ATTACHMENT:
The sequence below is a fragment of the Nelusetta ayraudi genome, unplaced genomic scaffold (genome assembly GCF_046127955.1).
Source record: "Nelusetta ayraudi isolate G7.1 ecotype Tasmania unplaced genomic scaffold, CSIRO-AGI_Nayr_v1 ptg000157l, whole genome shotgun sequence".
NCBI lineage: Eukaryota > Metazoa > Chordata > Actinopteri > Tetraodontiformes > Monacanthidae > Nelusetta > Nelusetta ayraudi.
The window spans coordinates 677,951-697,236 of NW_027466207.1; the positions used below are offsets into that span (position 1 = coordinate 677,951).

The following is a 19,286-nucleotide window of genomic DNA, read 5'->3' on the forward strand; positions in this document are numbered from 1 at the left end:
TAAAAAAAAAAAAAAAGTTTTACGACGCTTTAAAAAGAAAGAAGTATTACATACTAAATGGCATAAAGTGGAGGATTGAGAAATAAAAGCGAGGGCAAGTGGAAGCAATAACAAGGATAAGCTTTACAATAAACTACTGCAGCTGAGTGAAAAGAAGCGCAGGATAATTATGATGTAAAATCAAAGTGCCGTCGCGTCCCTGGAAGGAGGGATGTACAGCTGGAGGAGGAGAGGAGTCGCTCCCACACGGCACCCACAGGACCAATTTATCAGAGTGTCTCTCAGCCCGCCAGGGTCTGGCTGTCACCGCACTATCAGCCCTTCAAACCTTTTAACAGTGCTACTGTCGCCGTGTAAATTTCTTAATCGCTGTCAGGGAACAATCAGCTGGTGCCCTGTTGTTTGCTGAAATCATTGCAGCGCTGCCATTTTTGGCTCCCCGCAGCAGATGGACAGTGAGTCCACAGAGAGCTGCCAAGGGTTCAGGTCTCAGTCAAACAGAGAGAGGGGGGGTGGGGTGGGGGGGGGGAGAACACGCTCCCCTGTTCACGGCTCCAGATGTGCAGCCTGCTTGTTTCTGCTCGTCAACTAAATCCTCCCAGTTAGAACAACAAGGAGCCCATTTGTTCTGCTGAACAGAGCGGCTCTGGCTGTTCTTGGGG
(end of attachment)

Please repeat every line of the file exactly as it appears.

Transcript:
The sequence below is a fragment of the Nelusetta ayraudi genome, unplaced genomic scaffold (genome assembly GCF_046127955.1).
Source record: "Nelusetta ayraudi isolate G7.1 ecotype Tasmania unplaced genomic scaffold, CSIRO-AGI_Nayr_v1 ptg000157l, whole genome shotgun sequence".
NCBI lineage: Eukaryota > Metazoa > Chordata > Actinopteri > Tetraodontiformes > Monacanthidae > Nelusetta > Nelusetta ayraudi.
The window spans coordinates 677,951-697,236 of NW_027466207.1; the positions used below are offsets into that span (position 1 = coordinate 677,951).

The following is a 19,286-nucleotide window of genomic DNA, read 5'->3' on the forward strand; positions in this document are numbered from 1 at the left end:
TAAAAAAAAAAAAAAAGTTTTACGACGCTTTAAAAAGAAAGAAGTATTACATACTAAATGGCATAAAGTGGAGGATTGAGAAATAAAAGCGAGGGCAAGTGGAAGCAATAACAAGGATAAGCTTTACAATAAACTACTGCAGCTGAGTGAAAAGAAGCGCAGGATAATTATGATGTAAAATCAAAGTGCCGTCGCGTCCCTGGAAGGAGGGATGTACAGCTGGAGGAGGAGAGGAGTCGCTCCCACACGGCACCCACAGGACCAATTTATCAGAGTGTCTCTCAGCCCGCCAGGGTCTGGCTGTCACCGCACTATCAGCCCTTCAAACCTTTTAACAGTGCTACTGTCGCCGTGTAAATTTCTTAATCGCTGTCAGGGAACAATCAGCTGGTGCCCTGTTGTTTGCTGAAATCATTGCAGCGCTGCCATTTTTGGCTCCCCGCAGCAGATGGACAGTGAGTCCACAGAGAGCTGCCAAGGGTTCAGGTCTCAGTCAAACAGAGAGAGGGGGGGTGGGGTGGGGGGGGGGAGAACACGCTCCCCTGTTCACGGCTCCAGATGTGCAGCCTGCTTGTTTCTGCTCGTCAACTAAATCCTCCCAGTTAGAACAACAAGGAGCCCATTTGTTCTGCTGAACAGAGCGGCTCTGGCTGTTCTTGGGG